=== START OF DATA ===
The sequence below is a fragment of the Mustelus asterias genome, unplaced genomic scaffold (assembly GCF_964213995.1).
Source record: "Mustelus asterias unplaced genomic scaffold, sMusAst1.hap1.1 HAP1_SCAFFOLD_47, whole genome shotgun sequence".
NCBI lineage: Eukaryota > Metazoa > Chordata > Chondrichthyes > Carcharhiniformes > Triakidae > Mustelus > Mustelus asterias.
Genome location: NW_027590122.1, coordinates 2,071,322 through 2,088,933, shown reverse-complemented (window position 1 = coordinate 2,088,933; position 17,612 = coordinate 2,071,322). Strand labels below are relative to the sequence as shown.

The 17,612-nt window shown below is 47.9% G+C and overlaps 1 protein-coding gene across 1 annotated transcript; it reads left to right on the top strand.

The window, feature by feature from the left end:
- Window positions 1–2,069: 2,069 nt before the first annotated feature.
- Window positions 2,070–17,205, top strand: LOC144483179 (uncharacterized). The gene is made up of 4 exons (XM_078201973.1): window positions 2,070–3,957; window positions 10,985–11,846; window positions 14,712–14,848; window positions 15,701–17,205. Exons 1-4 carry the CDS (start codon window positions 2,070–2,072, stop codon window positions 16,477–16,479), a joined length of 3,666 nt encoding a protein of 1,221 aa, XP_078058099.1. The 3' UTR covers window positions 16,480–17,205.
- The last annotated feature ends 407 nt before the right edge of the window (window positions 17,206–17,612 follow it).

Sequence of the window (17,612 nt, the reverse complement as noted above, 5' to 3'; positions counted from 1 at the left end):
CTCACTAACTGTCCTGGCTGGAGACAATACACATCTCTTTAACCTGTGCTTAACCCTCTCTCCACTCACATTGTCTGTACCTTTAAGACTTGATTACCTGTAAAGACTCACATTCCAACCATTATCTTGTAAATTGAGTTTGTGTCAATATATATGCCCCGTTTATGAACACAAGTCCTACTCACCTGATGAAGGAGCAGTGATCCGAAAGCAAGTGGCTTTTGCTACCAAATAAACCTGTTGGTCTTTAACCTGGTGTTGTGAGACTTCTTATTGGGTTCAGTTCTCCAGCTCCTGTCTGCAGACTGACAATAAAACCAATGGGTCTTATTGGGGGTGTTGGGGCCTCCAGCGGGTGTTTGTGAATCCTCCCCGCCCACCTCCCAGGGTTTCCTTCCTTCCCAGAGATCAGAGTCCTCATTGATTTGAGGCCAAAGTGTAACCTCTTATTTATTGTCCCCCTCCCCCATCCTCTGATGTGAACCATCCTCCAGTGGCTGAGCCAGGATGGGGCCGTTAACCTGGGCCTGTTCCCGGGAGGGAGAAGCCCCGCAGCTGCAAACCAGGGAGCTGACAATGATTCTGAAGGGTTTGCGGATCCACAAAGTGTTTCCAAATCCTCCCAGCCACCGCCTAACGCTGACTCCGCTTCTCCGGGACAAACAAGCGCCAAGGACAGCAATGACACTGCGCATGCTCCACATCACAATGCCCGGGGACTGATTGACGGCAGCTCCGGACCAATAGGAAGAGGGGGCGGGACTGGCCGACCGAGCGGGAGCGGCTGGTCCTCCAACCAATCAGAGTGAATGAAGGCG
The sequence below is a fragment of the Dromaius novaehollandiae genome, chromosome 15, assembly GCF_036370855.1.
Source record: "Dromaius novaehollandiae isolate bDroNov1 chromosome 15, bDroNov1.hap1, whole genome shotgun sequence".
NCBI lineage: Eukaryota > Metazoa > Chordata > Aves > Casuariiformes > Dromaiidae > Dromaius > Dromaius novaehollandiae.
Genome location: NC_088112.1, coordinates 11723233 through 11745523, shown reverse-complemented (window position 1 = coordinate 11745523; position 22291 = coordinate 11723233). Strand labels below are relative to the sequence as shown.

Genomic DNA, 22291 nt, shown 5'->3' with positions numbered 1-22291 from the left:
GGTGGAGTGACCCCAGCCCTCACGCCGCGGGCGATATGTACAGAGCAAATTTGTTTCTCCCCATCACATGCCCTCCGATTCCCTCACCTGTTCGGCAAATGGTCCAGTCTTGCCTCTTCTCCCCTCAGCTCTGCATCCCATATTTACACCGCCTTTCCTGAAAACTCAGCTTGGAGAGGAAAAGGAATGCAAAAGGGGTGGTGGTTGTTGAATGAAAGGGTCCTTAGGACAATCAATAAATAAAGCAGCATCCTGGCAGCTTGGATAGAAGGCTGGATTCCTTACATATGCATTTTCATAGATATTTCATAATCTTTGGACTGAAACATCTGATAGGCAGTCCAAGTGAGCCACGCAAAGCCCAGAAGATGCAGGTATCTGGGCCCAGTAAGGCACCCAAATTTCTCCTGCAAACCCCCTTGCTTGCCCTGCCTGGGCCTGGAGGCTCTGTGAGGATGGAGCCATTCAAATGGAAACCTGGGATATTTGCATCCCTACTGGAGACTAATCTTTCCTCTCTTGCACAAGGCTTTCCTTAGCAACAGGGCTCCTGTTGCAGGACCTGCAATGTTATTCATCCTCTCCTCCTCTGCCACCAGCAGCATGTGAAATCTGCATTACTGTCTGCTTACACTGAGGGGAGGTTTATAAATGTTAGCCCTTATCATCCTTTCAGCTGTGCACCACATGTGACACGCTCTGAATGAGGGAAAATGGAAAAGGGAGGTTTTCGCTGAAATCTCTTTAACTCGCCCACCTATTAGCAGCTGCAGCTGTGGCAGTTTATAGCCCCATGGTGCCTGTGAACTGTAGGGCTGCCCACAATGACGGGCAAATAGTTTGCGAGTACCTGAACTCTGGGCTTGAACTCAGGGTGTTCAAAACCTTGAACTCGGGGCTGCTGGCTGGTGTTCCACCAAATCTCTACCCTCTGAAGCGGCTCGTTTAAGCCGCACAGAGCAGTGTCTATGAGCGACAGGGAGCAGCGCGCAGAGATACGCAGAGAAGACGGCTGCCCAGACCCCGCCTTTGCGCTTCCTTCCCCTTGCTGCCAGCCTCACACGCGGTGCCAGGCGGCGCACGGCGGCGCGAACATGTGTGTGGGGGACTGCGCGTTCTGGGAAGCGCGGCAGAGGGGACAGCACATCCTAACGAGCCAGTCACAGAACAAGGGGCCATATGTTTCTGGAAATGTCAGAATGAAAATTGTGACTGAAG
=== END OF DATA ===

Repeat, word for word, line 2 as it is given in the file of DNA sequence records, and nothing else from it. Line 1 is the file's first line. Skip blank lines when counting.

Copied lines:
Source record: "Mustelus asterias unplaced genomic scaffold, sMusAst1.hap1.1 HAP1_SCAFFOLD_47, whole genome shotgun sequence".